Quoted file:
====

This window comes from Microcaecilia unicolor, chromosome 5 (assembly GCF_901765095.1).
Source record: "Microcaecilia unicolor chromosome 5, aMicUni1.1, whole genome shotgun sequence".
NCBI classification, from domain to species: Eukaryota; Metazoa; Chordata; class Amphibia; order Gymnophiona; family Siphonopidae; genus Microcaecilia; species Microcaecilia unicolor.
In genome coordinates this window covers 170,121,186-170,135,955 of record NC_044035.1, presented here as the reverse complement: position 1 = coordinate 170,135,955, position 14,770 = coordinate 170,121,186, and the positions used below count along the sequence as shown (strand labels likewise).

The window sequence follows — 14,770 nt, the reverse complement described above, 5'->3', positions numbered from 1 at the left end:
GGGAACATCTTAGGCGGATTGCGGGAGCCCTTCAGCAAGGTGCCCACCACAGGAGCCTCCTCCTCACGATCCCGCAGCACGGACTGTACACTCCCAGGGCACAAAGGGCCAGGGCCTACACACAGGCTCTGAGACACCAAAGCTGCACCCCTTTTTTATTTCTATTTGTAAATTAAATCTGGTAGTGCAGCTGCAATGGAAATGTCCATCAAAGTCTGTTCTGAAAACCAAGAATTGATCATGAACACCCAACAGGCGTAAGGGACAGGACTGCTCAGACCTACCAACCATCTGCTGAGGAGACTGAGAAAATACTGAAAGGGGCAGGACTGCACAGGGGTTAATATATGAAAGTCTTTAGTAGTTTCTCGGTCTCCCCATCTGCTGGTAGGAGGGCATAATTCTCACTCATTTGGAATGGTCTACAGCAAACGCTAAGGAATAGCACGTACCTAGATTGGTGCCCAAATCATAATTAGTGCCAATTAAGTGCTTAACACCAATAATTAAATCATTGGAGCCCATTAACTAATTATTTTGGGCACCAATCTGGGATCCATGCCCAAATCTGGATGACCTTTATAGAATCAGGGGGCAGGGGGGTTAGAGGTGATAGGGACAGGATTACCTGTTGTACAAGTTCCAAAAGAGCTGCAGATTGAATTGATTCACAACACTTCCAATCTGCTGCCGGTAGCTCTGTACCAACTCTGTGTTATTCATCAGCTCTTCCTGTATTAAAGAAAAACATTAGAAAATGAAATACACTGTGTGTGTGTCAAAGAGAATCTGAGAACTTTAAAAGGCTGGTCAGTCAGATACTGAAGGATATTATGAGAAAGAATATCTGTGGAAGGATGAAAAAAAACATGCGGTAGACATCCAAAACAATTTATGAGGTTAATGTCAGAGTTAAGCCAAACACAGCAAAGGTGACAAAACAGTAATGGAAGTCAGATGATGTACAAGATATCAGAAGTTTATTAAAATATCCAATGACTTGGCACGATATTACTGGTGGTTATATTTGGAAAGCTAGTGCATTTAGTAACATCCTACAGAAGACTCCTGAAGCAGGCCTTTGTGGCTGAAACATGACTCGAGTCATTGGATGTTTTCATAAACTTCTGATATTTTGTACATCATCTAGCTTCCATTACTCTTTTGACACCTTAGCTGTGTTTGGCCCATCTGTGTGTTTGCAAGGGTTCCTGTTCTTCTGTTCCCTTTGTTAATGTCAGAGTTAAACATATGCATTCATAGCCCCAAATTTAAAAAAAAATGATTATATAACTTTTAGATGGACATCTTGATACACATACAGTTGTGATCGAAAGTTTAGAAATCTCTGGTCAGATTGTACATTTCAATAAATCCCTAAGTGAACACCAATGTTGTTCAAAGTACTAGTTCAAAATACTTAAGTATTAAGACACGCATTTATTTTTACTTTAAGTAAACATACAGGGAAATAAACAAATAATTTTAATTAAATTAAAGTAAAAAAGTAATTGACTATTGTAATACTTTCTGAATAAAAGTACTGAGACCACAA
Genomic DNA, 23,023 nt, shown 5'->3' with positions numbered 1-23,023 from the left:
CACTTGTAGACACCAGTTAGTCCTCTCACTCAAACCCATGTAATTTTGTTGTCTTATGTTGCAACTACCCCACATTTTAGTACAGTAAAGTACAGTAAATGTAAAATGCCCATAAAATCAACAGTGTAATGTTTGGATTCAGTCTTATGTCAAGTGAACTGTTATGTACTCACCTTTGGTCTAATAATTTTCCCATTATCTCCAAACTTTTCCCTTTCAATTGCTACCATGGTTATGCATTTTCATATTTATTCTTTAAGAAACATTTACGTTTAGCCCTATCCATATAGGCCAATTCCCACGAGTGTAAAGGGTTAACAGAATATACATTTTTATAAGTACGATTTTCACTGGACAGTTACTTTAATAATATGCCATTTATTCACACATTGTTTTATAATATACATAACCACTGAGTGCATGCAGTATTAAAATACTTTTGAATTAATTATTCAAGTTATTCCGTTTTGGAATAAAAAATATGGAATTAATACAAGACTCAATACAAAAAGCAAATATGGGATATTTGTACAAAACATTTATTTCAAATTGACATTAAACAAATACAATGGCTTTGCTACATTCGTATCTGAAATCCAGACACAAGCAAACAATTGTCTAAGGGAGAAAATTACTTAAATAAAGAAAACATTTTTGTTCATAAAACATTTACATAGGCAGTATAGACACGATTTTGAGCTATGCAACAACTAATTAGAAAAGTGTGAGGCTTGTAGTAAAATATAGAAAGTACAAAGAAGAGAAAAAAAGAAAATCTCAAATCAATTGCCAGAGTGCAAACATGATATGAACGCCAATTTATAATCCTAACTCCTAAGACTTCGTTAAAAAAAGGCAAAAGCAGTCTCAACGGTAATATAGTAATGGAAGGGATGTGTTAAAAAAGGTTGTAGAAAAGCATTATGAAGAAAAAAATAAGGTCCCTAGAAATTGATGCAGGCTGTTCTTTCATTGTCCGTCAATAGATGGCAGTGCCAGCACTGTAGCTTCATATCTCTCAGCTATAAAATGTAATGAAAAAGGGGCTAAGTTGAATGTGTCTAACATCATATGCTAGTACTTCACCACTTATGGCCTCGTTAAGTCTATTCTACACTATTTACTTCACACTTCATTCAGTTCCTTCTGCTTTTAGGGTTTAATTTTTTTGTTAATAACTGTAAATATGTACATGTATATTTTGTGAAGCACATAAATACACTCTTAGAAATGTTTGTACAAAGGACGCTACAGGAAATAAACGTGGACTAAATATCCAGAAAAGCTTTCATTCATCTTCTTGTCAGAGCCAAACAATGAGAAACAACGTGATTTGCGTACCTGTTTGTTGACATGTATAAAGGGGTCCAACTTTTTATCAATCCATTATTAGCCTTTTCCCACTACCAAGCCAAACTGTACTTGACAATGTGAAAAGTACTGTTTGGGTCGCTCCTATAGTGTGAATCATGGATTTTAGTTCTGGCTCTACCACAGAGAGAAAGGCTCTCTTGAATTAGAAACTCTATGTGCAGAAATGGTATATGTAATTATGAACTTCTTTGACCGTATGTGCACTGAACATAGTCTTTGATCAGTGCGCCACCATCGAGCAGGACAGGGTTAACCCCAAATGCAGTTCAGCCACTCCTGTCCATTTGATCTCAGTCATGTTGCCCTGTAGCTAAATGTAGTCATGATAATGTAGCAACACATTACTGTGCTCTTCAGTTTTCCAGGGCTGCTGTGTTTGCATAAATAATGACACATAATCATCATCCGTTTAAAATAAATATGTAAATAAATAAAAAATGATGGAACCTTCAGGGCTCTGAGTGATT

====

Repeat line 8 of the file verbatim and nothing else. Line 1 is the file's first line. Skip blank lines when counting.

CACTTGTAGACACCAGTTAGTCCTCTCACTCAAACCCATGTAATTTTGTTGTCTTATGTTGCAACTACCCCACATTTTAGTACAGTAAAGTACAGTAAATGTAAAATGCCCATAAAATCAACAGTGTAATGTTTGGATTCAGTCTTATGTCAAGTGAACTGTTATGTACTCACCTTTGGTCTAATAATTTTCCCATTATCTCCAAACTTTTCCCTTTCAATTGCTACCATGGTTATGCATTTTCATATTTATTCTTTAAGAAACATTTACGTTTAGCCCTATCCATATAGGCCAATTCCCACGAGTGTAAAGGGTTAACAGAATATACATTTTTATAAGTACGATTTTCACTGGACAGTTACTTTAATAATATGCCATTTATTCACACATTGTTTTATAATATACATAACCACTGAGTGCATGCAGTATTAAAATACTTTTGAATTAATTATTCAAGTTATTCCGTTTTGGAATAAAAAATATGGAATTAATACAAGACTCAATACAAAAAGCAAATATGGGATATTTGTACAAAACATTTATTTCAAATTGACATTAAACAAATACAATGGCTTTGCTACATTCGTATCTGAAATCCAGACACAAGCAAACAATTGTCTAAGGGAGAAAATTACTTAAATAAAGAAAACATTTTTGTTCATAAAACATTTACATAGGCAGTATAGACACGATTTTGAGCTATGCAACAACTAATTAGAAAAGTGTGAGGCTTGTAGTAAAATATAGAAAGTACAAAGAAGAGAAAAAAAGAAAATCTCAAATCAATTGCCAGAGTGCAAACATGATATGAACGCCAATTTATAATCCTAACTCCTAAGACTTCGTTAAAAAAAGGCAAAAGCAGTCTCAACGGTAATATAGTAATGGAAGGGATGTGTTAAAAAAGGTTGTAGAAAAGCATTATGAAGAAAAAAATAAGGTCCCTAGAAATTGATGCAGGCTGTTCTTTCATTGTCCGTCAATAGATGGCAGTGCCAGCACTGTAGCTTCATATCTCTCAGCTATAAAATGTAATGAAAAAGGGGCTAAGTTGAATGTGTCTAACATCATATGCTAGTACTTCACCACTTATGGCCTCGTTAAGTCTATTCTACACTATTTACTTCACACTTCATTCAGTTCCTTCTGCTTTTAGGGTTTAATTTTTTTGTTAATAACTGTAAATATGTACATGTATATTTTGTGAAGCACATAAATACACTCTTAGAAATGTTTGTACAAAGGACGCTACAGGAAATAAACGTGGACTAAATATCCAGAAAAGCTTTCATTCATCTTCTTGTCAGAGCCAAACAATGAGAAACAACGTGATTTGCGTACCTGTTTGTTGACATGTATAAAGGGGTCCAACTTTTTATCAATCCATTATTAGCCTTTTCCCACTACCAAGCCAAACTGTACTTGACAATGTGAAAAGTACTGTTTGGGTCGCTCCTATAGTGTGAATCATGGATTTTAGTTCTGGCTCTACCACAGAGAGAAAGGCTCTCTTGAATTAGAAACTCTATGTGCAGAAATGGTATATGTAATTATGAACTTCTTTGACCGTATGTGCACTGAACATAGTCTTTGATCAGTGCGCCACCATCGAGCAGGACAGGGTTAACCCCAAATGCAGTTCAGCCACTCCTGTCCATTTGATCTCAGTCATGTTGCCCTGTAGCTAAATGTAGTCATGATAATGTAGCAACACATTACTGTGCTCTTCAGTTTTCCAGGGCTGCTGTGTTTGCATAAATAATGACACATAATCATCATCCGTTTAAAATAAATATGTAAATAAATAAAAAATGATGGAACCTTCAGGGCTCTGAGTGATT